Catullus 16

By Phoebus Apollo, in 'Reading Latin', Feb 14, 2018.

  1. Phoebus Apollo Civis Illustris

    • Civis Illustris
    I'm struggling to see how the grammar works in the line in bold:
    perdicabo ego uos et irrumabo,
    Aureli pathice et cinaede Furi,
    qui me ex uersiculis meis putastis,
    quod sunt molliculi, parum pudicum.
    5 nam castum esse decet pium poetam
    ipsum, uersiculos nihil necesse est;
    qui tum denique habent salem ac leporem,
    si sunt molliculi ac parum pudici,
    et quod pruriat incitare possunt,
    10 non dico pueris, sed his pilosis
    qui duros nequeunt mouere lumbos.
    uos, quod milia multa basiorum
    legistis, male me marem putatis?
    pedicabo ego uos et irrumabo.

    I think it translates as 'and because they can excite one to itch' - but I don't get why pruriat is subjunctive after incitare? I can only think it's a result clause?
    I also am unsure what male is qualifying in the penultimate line - I think it's the adjective marem, ie 'badly manly' --> 'less of a man' (rather than putatis?); there is a similar line in carmen 10, 'sed tu insulsa male et molesta vivis' = 'but you are terrible dull and annoying', where again male seems to be qualifying the adjective insulsa, rather than the verb vivis - I think?
    Last edited by Phoebus Apollo, Feb 14, 2018
  2. AoM nulli numeri

    • Civis Illustris
    16, you mean.

    And is quod a relative here?
    Phoebus Apollo likes this.
  3. Phoebus Apollo Civis Illustris

    • Civis Illustris
    My mistake! Have changed it.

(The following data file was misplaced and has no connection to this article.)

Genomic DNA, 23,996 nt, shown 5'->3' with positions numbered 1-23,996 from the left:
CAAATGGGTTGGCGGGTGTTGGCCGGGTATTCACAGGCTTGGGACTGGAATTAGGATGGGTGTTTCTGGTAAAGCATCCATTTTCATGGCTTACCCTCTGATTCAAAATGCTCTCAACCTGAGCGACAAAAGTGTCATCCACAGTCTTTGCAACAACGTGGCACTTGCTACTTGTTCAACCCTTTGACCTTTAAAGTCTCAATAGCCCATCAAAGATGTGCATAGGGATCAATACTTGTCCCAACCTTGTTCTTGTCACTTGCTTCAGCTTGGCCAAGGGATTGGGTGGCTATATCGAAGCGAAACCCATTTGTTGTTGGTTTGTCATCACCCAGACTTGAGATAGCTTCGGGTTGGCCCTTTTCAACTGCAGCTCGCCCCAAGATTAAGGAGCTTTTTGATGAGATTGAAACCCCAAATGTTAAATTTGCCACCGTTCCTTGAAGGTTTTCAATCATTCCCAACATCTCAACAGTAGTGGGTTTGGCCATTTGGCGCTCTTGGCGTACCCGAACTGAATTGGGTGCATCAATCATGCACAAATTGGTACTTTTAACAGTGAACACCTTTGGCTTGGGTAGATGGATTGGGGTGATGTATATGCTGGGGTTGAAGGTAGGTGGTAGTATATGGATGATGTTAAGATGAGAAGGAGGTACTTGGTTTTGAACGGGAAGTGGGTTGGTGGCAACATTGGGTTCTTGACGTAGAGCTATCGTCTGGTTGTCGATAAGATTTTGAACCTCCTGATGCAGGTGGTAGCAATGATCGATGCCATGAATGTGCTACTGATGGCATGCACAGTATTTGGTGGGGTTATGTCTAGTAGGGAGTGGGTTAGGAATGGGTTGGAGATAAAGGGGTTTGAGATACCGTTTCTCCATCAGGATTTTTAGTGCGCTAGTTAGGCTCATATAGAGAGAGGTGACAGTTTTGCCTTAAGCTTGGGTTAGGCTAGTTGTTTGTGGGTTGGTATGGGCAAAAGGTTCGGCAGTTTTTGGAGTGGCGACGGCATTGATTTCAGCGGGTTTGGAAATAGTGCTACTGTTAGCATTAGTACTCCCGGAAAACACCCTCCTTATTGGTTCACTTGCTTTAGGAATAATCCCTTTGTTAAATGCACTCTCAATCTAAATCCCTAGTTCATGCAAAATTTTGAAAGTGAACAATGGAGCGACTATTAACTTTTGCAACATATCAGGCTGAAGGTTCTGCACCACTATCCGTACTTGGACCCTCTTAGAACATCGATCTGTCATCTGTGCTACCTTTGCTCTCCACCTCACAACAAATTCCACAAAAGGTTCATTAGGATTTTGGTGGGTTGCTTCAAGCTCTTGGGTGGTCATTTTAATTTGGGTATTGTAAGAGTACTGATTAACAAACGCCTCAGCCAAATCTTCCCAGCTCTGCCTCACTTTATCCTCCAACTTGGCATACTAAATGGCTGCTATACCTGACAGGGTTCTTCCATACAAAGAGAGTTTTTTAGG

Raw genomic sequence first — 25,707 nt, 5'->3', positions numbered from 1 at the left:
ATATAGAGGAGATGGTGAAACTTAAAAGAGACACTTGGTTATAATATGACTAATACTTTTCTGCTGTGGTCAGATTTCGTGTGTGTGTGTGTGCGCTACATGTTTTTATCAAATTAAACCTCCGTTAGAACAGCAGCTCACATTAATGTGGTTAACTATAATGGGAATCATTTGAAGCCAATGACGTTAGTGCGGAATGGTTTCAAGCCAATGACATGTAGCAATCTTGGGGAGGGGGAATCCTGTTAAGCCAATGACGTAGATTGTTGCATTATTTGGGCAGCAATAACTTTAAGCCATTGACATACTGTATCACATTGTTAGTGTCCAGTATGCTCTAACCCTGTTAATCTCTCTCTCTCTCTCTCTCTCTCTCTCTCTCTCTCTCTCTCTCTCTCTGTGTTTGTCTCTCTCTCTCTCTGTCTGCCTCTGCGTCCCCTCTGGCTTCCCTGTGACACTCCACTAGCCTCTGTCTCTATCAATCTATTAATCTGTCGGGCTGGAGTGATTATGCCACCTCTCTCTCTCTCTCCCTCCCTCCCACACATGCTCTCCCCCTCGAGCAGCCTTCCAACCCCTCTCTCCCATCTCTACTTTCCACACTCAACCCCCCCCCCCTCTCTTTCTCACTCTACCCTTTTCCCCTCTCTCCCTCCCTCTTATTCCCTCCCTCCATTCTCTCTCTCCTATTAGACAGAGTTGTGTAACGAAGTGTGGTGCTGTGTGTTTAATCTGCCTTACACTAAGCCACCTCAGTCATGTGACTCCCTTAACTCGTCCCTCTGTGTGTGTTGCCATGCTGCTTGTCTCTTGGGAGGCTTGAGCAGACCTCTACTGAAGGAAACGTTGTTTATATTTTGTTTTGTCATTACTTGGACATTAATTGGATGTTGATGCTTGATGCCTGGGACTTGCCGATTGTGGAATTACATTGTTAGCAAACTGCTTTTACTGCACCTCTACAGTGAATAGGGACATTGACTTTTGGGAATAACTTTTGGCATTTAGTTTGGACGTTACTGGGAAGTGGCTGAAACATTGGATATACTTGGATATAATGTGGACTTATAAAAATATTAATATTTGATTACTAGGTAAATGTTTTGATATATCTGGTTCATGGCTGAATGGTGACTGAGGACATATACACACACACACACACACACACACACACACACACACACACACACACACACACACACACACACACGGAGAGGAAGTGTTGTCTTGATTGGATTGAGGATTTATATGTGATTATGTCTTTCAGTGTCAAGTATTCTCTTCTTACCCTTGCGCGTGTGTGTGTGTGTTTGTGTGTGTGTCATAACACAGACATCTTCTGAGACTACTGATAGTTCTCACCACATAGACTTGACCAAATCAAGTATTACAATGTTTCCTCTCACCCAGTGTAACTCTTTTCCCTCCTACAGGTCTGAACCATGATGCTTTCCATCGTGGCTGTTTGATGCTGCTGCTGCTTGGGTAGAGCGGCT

I took it to mean 'because' - if it was a relative, I'm not quite sure what it would refer to, apart from perhaps the preceding clause in general?
  4. AoM nulli numeri

    • Civis Illustris
    I'll check my Student's Catullus in a bit to see whether it says anything.
  5. AoM nulli numeri

    • Civis Illustris
    Garrison's relevant notes:

    - pruriat: "the potential subjunctive with incitare possunt indicates that sexual excitement is a possible result of his erotic verse rather than its object."

    - "Erotic poetry is not for adolescents, who already have quod pruriat."

    - "male, with the force of a simple negative, is adverbial with the omitted esse and marem."
  6. Dantius Homo Sapiens

    • Civis Illustris
    in orbe lacteo
    Ah, so I guess quod pruriat is a relative clause, "they can incite that which might itch", literally?
  7. Pacifica grammaticissima

    • Civis Illustris

Share This Page


Our Latin forum is a community for discussion of all topics relating to Latin language, ancient and medieval world.

Latin Boards on this Forum:

English to Latin, Latin to English translation, general Latin language, Latin grammar, Latine loquere, ancient and medieval world links.